When Good Enough is Good Enough…

Wholeness does not mean perfection: it means embracing brokenness as an integral part of life.

— Parker Palmer

I awoke at 4am last night and couldn’t go back to sleep.

I’m a therapist, and paying close attention is the center point of my job. Paying close attention requires herculean effort when I haven’t slept.

I’m also a writer and was planning to write first thing in the morning. It’s hard to write when thoughts are foggy and slow due to sleep-deprivation.

So I stared at the ceiling in the dark and fretted about how messed up my day was going to be. I felt irritated every time one of my husband’s satisfied snores roused me from the edge of relaxation.

Well, guess what? Fretting about not sleeping doesn’t invite sleep! And being angry at the innocent person sleeping next to you isn’t calming! My heart pounded and my mind raced.

Finally, my inner voice gently reminded me that being tired wasn’t going to be a catastrophe. In fact, when I haven’t slept I’m often soft and vulnerable, and therefore more open than usual to being pierced by compassion for others as I walk through my day.

I don’t necessarily enjoy having to work so hard to attend to the moments of my day when I haven’t slept. But the blurred edges around my thoughts and the tenderness of my heart create an inner environment that isn’t all bad.

I have to admit that I was hoping that this shift in attitude would in the end calm my mind and lull me back into sleep. But alas it didn’t. I laid awake. Calm and at peace, but awake.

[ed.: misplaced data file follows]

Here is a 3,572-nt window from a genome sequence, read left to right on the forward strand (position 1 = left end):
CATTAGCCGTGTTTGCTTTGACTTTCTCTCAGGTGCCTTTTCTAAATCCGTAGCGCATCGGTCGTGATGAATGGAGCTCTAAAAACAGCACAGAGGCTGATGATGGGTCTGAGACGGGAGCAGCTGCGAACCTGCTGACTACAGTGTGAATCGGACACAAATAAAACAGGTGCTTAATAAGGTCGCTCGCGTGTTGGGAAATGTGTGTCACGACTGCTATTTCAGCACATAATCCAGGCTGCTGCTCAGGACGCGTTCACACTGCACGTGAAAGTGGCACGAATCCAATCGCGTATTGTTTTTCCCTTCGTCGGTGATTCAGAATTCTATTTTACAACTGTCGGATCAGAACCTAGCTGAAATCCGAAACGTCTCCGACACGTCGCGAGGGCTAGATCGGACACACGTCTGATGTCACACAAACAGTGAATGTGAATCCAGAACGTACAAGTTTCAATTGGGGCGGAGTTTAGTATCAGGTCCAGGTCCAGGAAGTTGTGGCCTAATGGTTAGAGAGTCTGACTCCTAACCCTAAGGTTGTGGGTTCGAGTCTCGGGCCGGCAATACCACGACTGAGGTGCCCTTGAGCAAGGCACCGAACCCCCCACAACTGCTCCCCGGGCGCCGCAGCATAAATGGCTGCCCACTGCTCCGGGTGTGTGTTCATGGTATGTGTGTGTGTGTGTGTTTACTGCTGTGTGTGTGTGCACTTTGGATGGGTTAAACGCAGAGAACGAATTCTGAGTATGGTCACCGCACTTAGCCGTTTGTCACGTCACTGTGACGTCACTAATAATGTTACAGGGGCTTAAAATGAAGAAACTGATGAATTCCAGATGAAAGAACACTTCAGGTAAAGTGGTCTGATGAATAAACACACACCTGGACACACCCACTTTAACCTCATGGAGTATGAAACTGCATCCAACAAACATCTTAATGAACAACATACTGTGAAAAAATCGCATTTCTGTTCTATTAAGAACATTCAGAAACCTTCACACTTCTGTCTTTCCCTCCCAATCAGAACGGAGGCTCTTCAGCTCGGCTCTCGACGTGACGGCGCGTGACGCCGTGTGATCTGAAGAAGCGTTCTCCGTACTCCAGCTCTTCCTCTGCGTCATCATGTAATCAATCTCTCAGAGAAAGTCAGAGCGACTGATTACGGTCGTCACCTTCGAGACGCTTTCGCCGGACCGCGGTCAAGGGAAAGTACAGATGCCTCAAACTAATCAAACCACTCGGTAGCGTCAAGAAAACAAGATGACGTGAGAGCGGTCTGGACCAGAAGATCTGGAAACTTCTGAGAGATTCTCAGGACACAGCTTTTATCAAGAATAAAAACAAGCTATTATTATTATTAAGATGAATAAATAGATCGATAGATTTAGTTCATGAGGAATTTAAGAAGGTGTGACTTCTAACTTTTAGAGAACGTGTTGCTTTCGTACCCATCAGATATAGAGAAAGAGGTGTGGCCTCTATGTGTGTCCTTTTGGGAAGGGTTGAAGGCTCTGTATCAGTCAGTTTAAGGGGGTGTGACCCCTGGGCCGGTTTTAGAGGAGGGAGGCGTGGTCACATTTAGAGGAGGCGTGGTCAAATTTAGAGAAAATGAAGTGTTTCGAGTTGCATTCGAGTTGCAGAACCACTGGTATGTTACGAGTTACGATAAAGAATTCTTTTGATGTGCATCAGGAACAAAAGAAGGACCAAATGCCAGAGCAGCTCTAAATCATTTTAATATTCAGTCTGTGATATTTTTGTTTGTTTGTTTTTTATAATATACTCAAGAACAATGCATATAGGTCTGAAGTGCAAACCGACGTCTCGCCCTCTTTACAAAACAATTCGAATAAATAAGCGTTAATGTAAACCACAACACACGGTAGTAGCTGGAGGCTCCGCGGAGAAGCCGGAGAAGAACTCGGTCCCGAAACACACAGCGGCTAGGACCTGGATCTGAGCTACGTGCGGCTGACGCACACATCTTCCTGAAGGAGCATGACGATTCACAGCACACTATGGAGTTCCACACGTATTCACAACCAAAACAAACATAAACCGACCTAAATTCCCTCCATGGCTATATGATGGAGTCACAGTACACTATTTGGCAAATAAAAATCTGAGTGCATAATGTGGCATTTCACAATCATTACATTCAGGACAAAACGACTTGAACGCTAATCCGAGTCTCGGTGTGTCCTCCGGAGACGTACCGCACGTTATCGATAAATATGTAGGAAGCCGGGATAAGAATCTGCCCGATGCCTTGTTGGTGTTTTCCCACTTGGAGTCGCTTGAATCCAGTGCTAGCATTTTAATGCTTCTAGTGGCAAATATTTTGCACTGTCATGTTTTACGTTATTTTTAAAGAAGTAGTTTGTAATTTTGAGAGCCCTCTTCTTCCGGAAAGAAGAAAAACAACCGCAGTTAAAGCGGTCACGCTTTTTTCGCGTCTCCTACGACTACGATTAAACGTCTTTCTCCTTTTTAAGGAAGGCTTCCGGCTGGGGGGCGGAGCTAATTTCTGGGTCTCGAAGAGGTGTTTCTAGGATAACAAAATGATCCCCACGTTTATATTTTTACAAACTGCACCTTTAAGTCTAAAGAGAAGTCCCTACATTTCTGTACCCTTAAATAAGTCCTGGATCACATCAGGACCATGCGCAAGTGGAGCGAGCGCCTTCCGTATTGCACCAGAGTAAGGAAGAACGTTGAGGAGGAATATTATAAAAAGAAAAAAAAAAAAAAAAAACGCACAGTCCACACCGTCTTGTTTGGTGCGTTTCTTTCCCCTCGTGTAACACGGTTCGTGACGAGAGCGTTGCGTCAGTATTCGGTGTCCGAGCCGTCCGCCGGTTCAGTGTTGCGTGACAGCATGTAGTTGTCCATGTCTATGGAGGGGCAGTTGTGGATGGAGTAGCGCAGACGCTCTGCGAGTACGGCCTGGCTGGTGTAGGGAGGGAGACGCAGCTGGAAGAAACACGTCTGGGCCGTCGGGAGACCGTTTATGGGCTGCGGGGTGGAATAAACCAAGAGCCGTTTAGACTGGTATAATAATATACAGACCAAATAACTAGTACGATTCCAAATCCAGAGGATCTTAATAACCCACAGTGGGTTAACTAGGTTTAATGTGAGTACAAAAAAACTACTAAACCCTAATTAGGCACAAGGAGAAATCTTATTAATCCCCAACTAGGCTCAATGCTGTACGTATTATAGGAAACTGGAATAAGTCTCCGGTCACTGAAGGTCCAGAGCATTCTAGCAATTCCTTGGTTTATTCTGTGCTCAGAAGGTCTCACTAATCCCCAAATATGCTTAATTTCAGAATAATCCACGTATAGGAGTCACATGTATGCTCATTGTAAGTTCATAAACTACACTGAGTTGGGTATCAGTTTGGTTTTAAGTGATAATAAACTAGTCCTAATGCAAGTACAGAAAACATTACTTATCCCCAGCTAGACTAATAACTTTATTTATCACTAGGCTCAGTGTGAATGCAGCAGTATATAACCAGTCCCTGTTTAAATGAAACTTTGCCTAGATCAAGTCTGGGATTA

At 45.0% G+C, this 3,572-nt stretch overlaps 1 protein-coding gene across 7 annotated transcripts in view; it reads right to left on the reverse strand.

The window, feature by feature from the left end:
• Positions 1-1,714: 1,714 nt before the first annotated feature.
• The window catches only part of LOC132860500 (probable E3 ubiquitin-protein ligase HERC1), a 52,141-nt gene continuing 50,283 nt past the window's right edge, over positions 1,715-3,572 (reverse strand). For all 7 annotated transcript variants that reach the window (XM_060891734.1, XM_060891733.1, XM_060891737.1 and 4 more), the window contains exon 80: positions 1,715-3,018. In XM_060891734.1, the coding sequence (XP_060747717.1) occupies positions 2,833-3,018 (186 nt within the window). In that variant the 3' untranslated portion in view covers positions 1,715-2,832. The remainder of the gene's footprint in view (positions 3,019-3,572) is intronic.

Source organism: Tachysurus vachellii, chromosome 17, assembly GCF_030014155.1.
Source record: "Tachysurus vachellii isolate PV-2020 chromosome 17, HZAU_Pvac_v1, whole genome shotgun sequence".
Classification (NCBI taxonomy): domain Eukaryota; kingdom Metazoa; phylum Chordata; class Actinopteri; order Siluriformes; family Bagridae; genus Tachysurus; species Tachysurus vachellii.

What my new attitude did do was push me on out of bed to begin my day earlier than I’d planned. Groggy and disappointed, I padded down the stairs in the dark and stood alone in the quiet kitchen.

While the espresso machine warmed up, I stared out the window at the empty street and felt alive. Not enthusiastic, but alive, noticing my aliveness, and feeling grateful for it.

I’d like to say that with this newfound gratitude I entered the day with some sort of wonder and creativity, but I didn’t.

I sat down to write feeling heavy and disappointed that my head was so foggy. And I wrote anyway.

My deepest self felt relieved and appreciative that I had embraced both sides of my experience. I didn’t override my disappointment and exhaustion with falsely positive affirmations that would’ve just pissed me off. Neither did I allow my disappointment to descend into a resigned giving up of my writing goal.

Embracing the both/and of disappointment about the imperfection of my sleep, and desire to write allowed me to feel alive in a way that maintained integrity within my whole being.

Living in this integrity of both/and feels like the best kind of hope to me. I didn’t feel optimistic or overly positive. I simply made a choice to take action while feeling kind of bad.

Sometimes good enough is good enough.

I get to be here, imperfect, tired, wishing the morning were different, and embracing the morning I have been given. And I am grateful.

In a century of staggering, open questions, hope becomes a calling for those of us who can hold it, for the sake of the world. Hope is distinct … from optimism or idealism. It has nothing to do with wishing. It references reality at every turn and reveres truth. It lives open eyed and wholehearted with the darkness that is woven ineluctably into the light of life and sometimes seems to overcome it. Hope, like every virtue, is a choice that becomes a practice that becomes spiritual muscle memory. It’s a renewable resource for moving through life as it is, not as we wish it to be.

– Krista Tippett

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